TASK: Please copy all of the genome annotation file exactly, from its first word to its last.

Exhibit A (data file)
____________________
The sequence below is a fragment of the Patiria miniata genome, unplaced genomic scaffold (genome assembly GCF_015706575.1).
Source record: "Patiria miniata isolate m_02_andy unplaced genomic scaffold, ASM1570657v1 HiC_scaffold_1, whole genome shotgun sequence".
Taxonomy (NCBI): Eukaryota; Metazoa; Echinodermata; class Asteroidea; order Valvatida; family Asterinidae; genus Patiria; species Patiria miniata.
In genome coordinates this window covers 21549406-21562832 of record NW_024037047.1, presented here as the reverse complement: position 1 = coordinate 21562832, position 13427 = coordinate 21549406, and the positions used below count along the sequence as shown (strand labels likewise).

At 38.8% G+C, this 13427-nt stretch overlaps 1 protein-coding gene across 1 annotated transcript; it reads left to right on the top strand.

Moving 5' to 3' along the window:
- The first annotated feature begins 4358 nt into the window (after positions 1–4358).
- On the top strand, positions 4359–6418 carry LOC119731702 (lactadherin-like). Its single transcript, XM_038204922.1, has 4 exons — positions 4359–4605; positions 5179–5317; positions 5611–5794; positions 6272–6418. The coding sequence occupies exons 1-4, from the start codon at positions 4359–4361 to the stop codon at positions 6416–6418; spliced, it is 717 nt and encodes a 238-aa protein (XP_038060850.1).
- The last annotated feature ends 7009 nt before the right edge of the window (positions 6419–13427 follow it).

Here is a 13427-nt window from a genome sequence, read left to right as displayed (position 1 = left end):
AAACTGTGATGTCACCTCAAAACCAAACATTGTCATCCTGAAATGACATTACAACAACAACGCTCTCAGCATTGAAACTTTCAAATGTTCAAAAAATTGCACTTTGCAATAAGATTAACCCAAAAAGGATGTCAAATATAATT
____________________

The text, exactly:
The sequence below is a fragment of the Patiria miniata genome, unplaced genomic scaffold (genome assembly GCF_015706575.1).
Source record: "Patiria miniata isolate m_02_andy unplaced genomic scaffold, ASM1570657v1 HiC_scaffold_1, whole genome shotgun sequence".
Taxonomy (NCBI): Eukaryota; Metazoa; Echinodermata; class Asteroidea; order Valvatida; family Asterinidae; genus Patiria; species Patiria miniata.
In genome coordinates this window covers 21549406-21562832 of record NW_024037047.1, presented here as the reverse complement: position 1 = coordinate 21562832, position 13427 = coordinate 21549406, and the positions used below count along the sequence as shown (strand labels likewise).

At 38.8% G+C, this 13427-nt stretch overlaps 1 protein-coding gene across 1 annotated transcript; it reads left to right on the top strand.

Moving 5' to 3' along the window:
- The first annotated feature begins 4358 nt into the window (after positions 1–4358).
- On the top strand, positions 4359–6418 carry LOC119731702 (lactadherin-like). Its single transcript, XM_038204922.1, has 4 exons — positions 4359–4605; positions 5179–5317; positions 5611–5794; positions 6272–6418. The coding sequence occupies exons 1-4, from the start codon at positions 4359–4361 to the stop codon at positions 6416–6418; spliced, it is 717 nt and encodes a 238-aa protein (XP_038060850.1).
- The last annotated feature ends 7009 nt before the right edge of the window (positions 6419–13427 follow it).

Here is a 13427-nt window from a genome sequence, read left to right as displayed (position 1 = left end):
AAACTGTGATGTCACCTCAAAACCAAACATTGTCATCCTGAAATGACATTACAACAACAACGCTCTCAGCATTGAAACTTTCAAATGTTCAAAAAATTGCACTTTGCAATAAGATTAACCCAAAAAGGATGTCAAATATAATT